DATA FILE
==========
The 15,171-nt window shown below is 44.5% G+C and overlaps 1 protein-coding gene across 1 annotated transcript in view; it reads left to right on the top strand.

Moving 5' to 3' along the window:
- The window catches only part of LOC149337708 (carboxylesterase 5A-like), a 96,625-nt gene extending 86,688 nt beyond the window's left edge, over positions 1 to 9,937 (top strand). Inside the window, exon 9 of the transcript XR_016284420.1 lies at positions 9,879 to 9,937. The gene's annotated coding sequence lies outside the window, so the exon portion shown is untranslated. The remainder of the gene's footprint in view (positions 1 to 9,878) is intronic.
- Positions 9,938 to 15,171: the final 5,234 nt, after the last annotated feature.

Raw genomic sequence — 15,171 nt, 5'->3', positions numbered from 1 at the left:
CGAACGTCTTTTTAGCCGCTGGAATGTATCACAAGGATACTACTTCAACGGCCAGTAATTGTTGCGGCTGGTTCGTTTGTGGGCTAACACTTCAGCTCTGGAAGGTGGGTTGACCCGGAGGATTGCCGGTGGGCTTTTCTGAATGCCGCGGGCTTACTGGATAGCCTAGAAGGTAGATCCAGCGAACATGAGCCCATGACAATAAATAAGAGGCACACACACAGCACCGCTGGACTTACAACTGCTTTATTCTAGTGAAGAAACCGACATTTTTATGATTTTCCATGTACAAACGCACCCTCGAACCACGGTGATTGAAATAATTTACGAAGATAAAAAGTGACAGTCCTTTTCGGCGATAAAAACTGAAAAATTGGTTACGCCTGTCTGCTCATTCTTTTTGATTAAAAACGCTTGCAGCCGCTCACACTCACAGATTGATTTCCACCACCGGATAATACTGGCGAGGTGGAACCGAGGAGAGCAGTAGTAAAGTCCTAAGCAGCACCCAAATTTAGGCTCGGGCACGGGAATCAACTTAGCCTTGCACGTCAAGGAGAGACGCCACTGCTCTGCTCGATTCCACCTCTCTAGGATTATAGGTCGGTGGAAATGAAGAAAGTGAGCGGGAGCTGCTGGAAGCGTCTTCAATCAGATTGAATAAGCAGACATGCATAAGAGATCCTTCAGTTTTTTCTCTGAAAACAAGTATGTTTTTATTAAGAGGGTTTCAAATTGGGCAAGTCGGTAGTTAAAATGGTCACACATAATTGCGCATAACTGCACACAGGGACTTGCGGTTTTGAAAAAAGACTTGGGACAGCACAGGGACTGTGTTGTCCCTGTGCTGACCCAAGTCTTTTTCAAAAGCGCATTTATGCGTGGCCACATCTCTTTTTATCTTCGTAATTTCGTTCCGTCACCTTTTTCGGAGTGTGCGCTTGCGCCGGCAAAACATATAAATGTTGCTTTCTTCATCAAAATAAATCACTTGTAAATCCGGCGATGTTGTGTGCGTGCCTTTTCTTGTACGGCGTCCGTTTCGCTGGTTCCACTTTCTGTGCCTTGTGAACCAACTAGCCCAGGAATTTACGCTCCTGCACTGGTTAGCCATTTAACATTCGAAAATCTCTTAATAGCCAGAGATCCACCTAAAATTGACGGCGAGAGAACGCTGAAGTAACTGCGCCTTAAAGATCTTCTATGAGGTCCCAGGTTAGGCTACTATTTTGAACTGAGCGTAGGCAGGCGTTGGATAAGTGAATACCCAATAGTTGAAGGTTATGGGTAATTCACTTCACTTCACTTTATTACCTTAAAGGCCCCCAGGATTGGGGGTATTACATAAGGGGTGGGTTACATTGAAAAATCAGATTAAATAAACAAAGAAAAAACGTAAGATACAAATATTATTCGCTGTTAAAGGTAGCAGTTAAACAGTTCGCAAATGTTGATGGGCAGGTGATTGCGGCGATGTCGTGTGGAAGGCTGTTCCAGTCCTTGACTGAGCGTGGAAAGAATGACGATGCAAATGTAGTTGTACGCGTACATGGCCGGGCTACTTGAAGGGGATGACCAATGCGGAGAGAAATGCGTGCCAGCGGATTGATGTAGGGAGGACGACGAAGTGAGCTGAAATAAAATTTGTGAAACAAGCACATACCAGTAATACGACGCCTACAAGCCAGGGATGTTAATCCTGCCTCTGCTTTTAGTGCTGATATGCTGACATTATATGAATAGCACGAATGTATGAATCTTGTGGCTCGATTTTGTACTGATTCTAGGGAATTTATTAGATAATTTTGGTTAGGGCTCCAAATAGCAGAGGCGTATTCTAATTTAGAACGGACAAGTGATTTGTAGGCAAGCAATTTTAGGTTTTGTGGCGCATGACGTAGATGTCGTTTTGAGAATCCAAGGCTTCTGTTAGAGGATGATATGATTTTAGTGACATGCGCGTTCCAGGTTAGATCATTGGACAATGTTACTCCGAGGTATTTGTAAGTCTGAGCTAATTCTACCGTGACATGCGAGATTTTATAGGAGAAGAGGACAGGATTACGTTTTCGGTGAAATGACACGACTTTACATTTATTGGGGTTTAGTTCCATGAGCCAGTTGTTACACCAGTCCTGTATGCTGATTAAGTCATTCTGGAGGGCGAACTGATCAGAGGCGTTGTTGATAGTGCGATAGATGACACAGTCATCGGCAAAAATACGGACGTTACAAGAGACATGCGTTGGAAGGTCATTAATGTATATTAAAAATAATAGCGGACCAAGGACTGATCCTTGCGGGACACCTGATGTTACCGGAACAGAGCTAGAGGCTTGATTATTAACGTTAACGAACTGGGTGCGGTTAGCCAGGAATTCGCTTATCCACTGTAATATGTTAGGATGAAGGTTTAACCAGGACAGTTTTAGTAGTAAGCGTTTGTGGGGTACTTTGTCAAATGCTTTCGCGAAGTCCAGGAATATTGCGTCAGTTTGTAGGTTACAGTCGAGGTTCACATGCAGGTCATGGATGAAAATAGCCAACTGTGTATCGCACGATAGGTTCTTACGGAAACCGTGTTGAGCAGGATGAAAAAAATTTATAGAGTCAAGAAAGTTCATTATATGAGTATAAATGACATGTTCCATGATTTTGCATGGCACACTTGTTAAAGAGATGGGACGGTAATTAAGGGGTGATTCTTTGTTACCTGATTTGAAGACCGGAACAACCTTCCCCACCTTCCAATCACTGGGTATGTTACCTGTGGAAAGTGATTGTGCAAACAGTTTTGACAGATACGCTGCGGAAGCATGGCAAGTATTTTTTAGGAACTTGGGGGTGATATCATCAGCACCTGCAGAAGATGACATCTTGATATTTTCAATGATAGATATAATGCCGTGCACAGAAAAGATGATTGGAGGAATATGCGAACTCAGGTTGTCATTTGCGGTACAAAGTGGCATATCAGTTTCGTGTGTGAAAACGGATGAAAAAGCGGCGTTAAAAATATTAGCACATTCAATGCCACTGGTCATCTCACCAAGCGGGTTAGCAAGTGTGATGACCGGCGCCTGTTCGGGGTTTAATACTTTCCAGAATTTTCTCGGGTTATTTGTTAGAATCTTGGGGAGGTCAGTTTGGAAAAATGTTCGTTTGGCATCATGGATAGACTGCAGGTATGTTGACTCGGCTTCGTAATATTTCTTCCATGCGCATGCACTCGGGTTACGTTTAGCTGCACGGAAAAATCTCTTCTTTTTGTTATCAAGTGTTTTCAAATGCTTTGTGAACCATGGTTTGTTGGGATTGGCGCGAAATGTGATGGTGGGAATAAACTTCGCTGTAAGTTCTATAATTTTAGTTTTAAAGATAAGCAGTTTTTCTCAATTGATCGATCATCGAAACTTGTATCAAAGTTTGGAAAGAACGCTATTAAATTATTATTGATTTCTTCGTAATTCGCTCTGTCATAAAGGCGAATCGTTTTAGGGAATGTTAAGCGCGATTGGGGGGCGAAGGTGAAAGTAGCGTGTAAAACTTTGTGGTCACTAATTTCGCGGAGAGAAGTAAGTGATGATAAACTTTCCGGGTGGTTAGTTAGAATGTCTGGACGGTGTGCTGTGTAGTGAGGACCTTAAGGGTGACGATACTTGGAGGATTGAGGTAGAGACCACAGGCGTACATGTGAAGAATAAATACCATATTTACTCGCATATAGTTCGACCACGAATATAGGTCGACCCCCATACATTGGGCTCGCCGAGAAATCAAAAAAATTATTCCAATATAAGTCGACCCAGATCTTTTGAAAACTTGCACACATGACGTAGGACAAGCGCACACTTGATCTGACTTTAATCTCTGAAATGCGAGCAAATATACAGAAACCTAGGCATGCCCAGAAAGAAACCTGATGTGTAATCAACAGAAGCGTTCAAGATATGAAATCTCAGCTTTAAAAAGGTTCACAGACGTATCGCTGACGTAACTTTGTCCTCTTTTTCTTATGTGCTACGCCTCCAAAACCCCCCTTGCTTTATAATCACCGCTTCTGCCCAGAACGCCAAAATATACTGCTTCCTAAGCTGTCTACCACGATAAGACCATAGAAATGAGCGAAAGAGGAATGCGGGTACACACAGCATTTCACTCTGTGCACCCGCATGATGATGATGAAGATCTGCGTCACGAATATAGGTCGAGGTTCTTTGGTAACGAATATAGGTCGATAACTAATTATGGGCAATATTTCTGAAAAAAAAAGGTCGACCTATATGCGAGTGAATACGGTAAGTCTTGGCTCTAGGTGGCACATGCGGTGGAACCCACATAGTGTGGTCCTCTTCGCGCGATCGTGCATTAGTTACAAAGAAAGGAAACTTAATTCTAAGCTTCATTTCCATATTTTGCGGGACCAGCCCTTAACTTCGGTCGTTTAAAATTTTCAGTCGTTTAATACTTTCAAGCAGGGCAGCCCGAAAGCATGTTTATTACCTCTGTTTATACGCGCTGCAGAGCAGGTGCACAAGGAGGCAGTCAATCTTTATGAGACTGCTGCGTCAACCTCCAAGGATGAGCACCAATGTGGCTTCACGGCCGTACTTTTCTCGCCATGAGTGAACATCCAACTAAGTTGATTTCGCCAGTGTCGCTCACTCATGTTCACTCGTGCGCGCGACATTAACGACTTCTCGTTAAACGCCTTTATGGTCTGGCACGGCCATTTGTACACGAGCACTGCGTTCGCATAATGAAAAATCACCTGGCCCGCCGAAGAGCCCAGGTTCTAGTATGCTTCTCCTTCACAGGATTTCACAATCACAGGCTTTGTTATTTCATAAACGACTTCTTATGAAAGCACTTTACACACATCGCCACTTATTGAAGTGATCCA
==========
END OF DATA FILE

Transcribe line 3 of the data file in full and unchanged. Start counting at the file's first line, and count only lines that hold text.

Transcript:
- The window catches only part of LOC149337708 (carboxylesterase 5A-like), a 96,625-nt gene extending 86,688 nt beyond the window's left edge, over positions 1 to 9,937 (top strand). Inside the window, exon 9 of the transcript XR_016284420.1 lies at positions 9,879 to 9,937. The gene's annotated coding sequence lies outside the window, so the exon portion shown is untranslated. The remainder of the gene's footprint in view (positions 1 to 9,878) is intronic.